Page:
Rising Student Defaults Don't Mean What You Think

Yes, it is true. Student loan defaults are sizable. Recent data show that 7 million individuals are at least one year late in their payments. Before panic sets in and allegations fly about how expensive higher education is, how unsustainable the debt loads are and how likely it is that the student loan bubble will burst, let's think about what the student loan default rates really mean.

There are many options short of default available to college graduates and those who have stopped and dropped out. Think about income-based repayment, public loan forgiveness, deferral and forbearance. And in the future, there will be REPAYE. One critical question to ask is this: If so many options to prevent default exist, why are almost one-fifth of the borrowers defaulting?

There is plenty of blame to go around in terms of that outcome and the information asymmetries leading to it. Let's start with the federal government.

While uptake on income-based repayment has improved recently, it is not as if the performance of Federal Student Aid has been stellar in terms of getting quality, understandable information out on repayment options; and even if shared, the uptake has not been optimal. The options are also way too complicated; that is for sure. More information and added options are not the answer; quality information effectively communicated and fewer but clearer options are preferable.

Then, colleges and universities often do not track the status of their graduates in terms of loan repayments post-graduation. They do not see it as their responsibility, although I think that is something of a misguided view given that if default rates are too high, access to Title IV funds can be affected. And, for the record, the exit interview conducted by colleges and mandated by the government for graduates has not exactly guided folks effectively on how to partake of the myriad of repayment options.

Individuals who owe debt often ignore the warning signs and avoid dealing with their money problems; graduates are not unique in this. Debt is like some health issues; we ignore it "on purpose." We can view this as a failure of personal responsibility to be sure; we can also see it as the natural reaction to unpleasant, difficult and seemingly intractable problems.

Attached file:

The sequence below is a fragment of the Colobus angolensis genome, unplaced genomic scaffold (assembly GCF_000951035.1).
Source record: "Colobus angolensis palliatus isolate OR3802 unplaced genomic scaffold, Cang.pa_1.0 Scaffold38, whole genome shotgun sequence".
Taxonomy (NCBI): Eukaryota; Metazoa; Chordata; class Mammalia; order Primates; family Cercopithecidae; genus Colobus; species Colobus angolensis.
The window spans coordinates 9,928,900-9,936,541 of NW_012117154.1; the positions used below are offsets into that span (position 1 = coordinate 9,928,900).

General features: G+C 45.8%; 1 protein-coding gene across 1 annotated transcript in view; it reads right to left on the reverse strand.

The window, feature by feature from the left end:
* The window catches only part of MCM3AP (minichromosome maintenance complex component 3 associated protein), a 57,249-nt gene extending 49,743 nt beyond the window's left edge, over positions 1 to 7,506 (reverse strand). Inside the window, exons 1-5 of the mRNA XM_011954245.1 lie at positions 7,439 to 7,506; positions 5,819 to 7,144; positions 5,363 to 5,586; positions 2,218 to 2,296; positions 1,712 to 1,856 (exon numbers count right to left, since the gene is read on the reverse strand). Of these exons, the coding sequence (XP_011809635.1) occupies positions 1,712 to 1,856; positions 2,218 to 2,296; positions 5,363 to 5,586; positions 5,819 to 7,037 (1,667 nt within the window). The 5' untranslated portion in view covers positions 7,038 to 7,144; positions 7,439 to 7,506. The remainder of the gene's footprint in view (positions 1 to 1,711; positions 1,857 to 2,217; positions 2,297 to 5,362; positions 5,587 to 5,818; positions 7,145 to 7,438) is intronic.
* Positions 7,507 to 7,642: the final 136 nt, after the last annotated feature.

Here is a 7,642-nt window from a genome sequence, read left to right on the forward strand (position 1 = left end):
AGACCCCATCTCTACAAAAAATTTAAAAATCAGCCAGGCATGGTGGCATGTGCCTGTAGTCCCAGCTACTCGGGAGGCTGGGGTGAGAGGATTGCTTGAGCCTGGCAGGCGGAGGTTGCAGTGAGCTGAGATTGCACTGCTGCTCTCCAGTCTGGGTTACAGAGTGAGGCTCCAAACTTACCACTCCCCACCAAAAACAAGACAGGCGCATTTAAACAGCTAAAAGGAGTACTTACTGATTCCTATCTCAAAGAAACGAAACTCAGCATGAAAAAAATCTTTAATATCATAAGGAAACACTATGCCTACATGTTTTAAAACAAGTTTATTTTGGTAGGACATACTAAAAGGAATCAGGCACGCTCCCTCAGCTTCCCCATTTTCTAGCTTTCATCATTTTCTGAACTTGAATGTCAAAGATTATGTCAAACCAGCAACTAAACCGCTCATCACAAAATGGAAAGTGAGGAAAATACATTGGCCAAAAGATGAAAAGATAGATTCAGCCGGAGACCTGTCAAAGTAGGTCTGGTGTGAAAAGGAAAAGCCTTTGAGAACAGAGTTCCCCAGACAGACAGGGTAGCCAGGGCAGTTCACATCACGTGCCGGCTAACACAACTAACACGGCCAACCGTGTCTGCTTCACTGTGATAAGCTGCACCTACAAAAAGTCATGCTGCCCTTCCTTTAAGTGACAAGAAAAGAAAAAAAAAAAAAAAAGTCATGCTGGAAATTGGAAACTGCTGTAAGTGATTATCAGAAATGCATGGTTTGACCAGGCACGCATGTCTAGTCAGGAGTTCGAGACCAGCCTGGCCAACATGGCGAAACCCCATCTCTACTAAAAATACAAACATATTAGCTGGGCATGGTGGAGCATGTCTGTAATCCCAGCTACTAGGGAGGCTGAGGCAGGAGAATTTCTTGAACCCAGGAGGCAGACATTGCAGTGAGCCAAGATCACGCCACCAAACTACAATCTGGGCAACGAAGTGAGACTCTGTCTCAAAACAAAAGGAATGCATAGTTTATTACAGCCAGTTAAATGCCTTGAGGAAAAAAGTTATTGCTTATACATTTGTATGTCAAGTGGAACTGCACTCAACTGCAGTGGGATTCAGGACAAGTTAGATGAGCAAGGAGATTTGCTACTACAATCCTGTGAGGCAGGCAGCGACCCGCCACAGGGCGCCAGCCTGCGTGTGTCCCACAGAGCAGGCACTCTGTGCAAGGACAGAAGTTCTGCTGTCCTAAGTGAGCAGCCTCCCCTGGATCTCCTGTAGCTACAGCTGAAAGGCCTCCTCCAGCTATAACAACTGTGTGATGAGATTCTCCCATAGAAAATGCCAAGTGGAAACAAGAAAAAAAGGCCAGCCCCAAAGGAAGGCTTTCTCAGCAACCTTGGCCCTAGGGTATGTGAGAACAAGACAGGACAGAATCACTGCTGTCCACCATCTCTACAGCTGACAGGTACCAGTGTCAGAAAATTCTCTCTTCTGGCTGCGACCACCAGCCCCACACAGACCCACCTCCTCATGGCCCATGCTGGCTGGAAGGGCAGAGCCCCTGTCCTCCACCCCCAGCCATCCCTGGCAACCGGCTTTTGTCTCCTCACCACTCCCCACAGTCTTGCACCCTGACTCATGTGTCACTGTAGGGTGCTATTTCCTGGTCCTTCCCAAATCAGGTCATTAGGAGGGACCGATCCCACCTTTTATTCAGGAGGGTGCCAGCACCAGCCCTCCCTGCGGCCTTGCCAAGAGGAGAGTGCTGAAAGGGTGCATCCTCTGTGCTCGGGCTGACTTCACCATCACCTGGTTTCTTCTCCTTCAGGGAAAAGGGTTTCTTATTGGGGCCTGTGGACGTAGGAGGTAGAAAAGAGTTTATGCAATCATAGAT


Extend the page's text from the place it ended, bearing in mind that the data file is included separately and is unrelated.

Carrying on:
What are the solutions? How can we improve the uptake of benefits by those who owe monies to the federal government? Here are three (among many) options:

(1) Change the choice architecture so that students are automatically enrolled in income-based repayment, or REPAYE, or whatever is the best available program for the greatest number of folks. This is an idea that would make Sunstein and Thaler proud. Individuals could then adjust the default choice if there were another option that suited them better;

(2) Make sure that information on repayment (viewed as a back-end issue) is discussed at the front-end, when students are making borrowing decisions. We de-couple borrowing and repayment, and that leads to uninformed decisions. To be sure, better packaging of the information would be beneficial. Also, those doing the counseling likely need more professional development so they understand the repayment options fully as we artificially segment those who do financial aid packaging from those who work on collections in many institutions; and

(3) Place an onus on colleges/universities to work with their graduates to handle their debt more effectively using carrots not sticks. This approach has many benefits, including the possibility that alums will feel a greater connection to their alma mater. It likely means improved tracking of alums, but surely the government has at least some data on its borrowers (and if it does not, it should). And, reward colleges in some way (like increasing work study dollars) if their graduates do not default.

It would be both wrong and naïve to say that the costs of education are irrelevant. That is a topic we should be addressing. But the borrowers who are out there now in the world have already paid for their education and now they need to repay. No matter how much we complain about rising costs, we won't be resolving rising defaults among recent (and not so recent) borrowers.

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